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Currently, you can access the following clinical trials being conducted worldwide:
Clinicaltrials.gov identifier NCT04092179
Recruitment Status Recruiting
First Posted September 17, 2019
Last update posted December 9, 2020
The purpose of this research study is to see how safe and tolerable, and to find the highest or best dose, of an investigational combination of drugs called enasidenib and venetoclax, in patients with relapsed (the cancer has come back) or refractory (the cancer does not respond or have stopped responding to treatment) acute myeloid leukemia (AML, a type of blood cancer). This study will also see how useful the combination of enasidenib and venetoclax is in the treatment of patients with relapsed or refractory AML.
This study will have two parts: Phase 1b and Phase 2. The part that patients may participate in will depend on when they join the study. In the phase 1b portion of the study, small groups participants will receive increasing doses of venetoclax in combination with a flat dose of enadisenib until the highest dose or best dose of venetoclax that is safe and tolerable in combination with enadisenib is found. In the phase 2 portion of the study, an additional group of participants will receive the highest or best dose of venetoclax found in the Phase 1b portion of the study with a flat dose of enadisenib to see how useful the combination is in treating relapsed or refractory acute myeloid leukemia (AML).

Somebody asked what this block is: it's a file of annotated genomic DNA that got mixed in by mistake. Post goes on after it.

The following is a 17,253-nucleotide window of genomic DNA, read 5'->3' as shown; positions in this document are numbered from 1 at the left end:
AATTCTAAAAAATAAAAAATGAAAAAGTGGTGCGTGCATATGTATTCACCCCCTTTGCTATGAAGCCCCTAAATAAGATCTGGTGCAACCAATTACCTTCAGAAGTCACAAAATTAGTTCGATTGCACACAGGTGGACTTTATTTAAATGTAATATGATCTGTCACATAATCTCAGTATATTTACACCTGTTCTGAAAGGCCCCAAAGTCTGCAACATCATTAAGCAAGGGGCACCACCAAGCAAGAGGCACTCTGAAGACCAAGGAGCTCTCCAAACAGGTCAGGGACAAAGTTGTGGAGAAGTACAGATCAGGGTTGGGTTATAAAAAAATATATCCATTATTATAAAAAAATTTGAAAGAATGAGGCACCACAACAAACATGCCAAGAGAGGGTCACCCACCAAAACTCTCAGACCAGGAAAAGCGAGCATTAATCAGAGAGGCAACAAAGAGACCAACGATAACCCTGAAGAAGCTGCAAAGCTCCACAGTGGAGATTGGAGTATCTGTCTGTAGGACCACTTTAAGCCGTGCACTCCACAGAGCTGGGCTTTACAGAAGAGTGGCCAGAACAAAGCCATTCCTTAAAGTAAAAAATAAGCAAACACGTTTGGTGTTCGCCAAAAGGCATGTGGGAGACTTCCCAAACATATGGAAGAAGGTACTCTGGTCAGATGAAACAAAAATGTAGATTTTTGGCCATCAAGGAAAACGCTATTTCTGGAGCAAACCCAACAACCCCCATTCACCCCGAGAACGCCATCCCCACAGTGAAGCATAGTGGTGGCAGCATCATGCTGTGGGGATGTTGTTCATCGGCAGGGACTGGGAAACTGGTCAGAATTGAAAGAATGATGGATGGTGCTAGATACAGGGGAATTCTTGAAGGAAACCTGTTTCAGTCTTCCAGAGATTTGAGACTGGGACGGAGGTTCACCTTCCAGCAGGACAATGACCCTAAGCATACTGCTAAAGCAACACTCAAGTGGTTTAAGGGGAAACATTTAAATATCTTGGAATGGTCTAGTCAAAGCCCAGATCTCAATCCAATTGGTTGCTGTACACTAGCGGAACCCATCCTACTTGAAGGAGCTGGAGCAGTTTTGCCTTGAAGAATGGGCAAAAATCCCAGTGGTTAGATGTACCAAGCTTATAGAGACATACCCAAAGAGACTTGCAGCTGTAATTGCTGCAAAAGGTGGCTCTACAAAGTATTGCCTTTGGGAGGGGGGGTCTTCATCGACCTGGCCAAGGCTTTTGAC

|Experimental: Venetoclax and Enadisenib
Enasidenib and venetoclax will be taken by mouth (orally), once a day, every day, continuously. Every 28-day period will be called a cycle. Participants will start venetoclax alone on Cycle 1 Day 1 and continue the study drug alone until Day 15. On Day 15, participants will take enasidenib and venetoclax together and will continue to take the combination of study drugs until intolerable side effects or disease worsening.
Enasidenib is a drug that blocks a protein called isocitrate dehydrogenase (IDH) 2 from working. The family of IDH proteins have been indicated in the development of leukemia. By blocking IDH2, enasidenib may help stop cancer cells from growing. It is believed that the drug may be more useful in patients with a change (mutation) in their IDH 2 protein. The IDH2 gene (substances in the body that contain instructions for the proper development and function of cells) makes IDH2 proteins. As such, only patients with IDH 2 mutated gene are eligible for this study. Enasidenib is currently approved for the treatment of IDH2 mutated AML.
Venetoclax is a drug that blocks a protein called B-cell lymphoma (BCL2) protein from working. BCL2 is a protein that helps control whether a cell lives or dies and is thought to help cancer cells to live. Blocking BCL2 is believed to help kill cancer cells. Venetoclax is currently approved for the treatment of type of blood cancer called chronic lymphocytic leukemia (CLL) who have received prior treatment.